A quick guide to pricing products & services

There are many decisions to make when starting up or diversifying a business and one of the most important is how to cost your product or service. It’s vital to get it right – too high and your customers won’t come - too low and your business will take longer to break-even and for you to start making a profit. Below are a few tips to help you get the price right!

Article

3 min read

  1. Don't forget to factor in your own time
    It’s a common mistake for businesses to count the costs of raw materials/stock but not think about the hours they will spend on it and therefore under-price their product. Work out an hourly rate that you’re happy with, and calculate that by the number of hours you’ll spend to give you a cost to add on to your cost spreadsheet. Your time is valuable so make sure it’s a key part of your pricing decision.

  2. Think about your break-even point – that is the point when income = expenditure
    You need to go beyond that to make a profit, and need to understand the costs you’ll incur so the product/service can be priced appropriately. If you’re unsure what costs to include, have a look at our ‘8 tips to work out start-up costs’ guide here.

  3. Research the competition
    Look around to see what your competitors are charging for a similar product/service and come in roughly the same unless you’re offering a significantly better offering. If what you’re offering is new, try and find broadly similar products/services and cost based on that. Considering demand as well as knowing the size of your target market can help you assess how high the demand might be. If you’re not sure of the size of your target market or who your competitors are, have a look at the Business Gateway market reports here or commission a free report via our research service here.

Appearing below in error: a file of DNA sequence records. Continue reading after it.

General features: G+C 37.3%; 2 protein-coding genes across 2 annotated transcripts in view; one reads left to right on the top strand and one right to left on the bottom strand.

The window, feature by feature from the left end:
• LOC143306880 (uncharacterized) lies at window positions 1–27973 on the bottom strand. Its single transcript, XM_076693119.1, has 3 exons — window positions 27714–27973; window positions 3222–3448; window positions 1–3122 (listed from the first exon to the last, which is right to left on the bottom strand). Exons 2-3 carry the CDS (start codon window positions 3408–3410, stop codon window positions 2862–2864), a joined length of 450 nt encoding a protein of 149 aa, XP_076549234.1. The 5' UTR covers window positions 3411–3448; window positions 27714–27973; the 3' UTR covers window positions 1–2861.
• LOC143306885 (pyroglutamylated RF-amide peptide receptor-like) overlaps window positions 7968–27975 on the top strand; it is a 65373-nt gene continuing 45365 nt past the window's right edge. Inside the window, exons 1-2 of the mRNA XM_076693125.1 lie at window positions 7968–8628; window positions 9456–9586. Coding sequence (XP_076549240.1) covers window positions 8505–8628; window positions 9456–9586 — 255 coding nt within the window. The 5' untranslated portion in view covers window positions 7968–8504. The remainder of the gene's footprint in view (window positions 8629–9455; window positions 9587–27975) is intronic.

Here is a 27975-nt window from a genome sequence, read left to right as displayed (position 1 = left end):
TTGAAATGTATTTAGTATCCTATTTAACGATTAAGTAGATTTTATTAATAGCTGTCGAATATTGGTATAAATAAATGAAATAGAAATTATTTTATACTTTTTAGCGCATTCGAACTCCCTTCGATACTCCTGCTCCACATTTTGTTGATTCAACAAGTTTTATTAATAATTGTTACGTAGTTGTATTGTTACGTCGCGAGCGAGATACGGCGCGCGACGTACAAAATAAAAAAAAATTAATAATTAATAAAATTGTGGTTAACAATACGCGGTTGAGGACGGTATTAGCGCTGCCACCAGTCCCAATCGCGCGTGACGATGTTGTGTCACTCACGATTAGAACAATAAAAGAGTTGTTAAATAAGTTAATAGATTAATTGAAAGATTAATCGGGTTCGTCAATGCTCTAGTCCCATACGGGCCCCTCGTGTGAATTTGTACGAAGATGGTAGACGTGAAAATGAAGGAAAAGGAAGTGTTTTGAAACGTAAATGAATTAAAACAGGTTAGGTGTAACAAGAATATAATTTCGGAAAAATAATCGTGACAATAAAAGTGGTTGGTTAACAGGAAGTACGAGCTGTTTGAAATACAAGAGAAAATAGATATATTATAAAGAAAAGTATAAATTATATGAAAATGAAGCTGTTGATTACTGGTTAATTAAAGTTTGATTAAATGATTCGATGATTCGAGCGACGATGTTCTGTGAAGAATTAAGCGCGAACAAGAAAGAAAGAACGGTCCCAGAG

4. Cheaper is not always better
    It’s not good idea to undercut your competitors as your potential customers might perceive your product/service is not as good quality as your competition and that may do more harm than good in the long-run. It may be tempting – especially at the start to get customers through the door. However, if you adopt this approach, there will come a day when you have to put your prices up, and customers don’t appreciate that – they’ll vote with their feet.

  5. Offer special offers as part of your launch campaign
    It can be a good idea to offer special deals for first time customers where they’ll get discount or if they recommend you to others, they’ll get a discount. This is a way of building up your customer base but make sure it’s obvious that it’s a special offer discount as you’re starting up. If you have a service, you can offer a free taster session, again as a way of attracting new customers but always make sure they know it’s a one-time offer.

  6. Be transparent
    Customers don’t like surprises. If it’s appropriate, put your prices online so they can see exactly what they’ll be paying for. If you get your costs wrong and need to adjust them, explain why the price as changed and the rationale behind it. Customers will understand if they know why something has changed.
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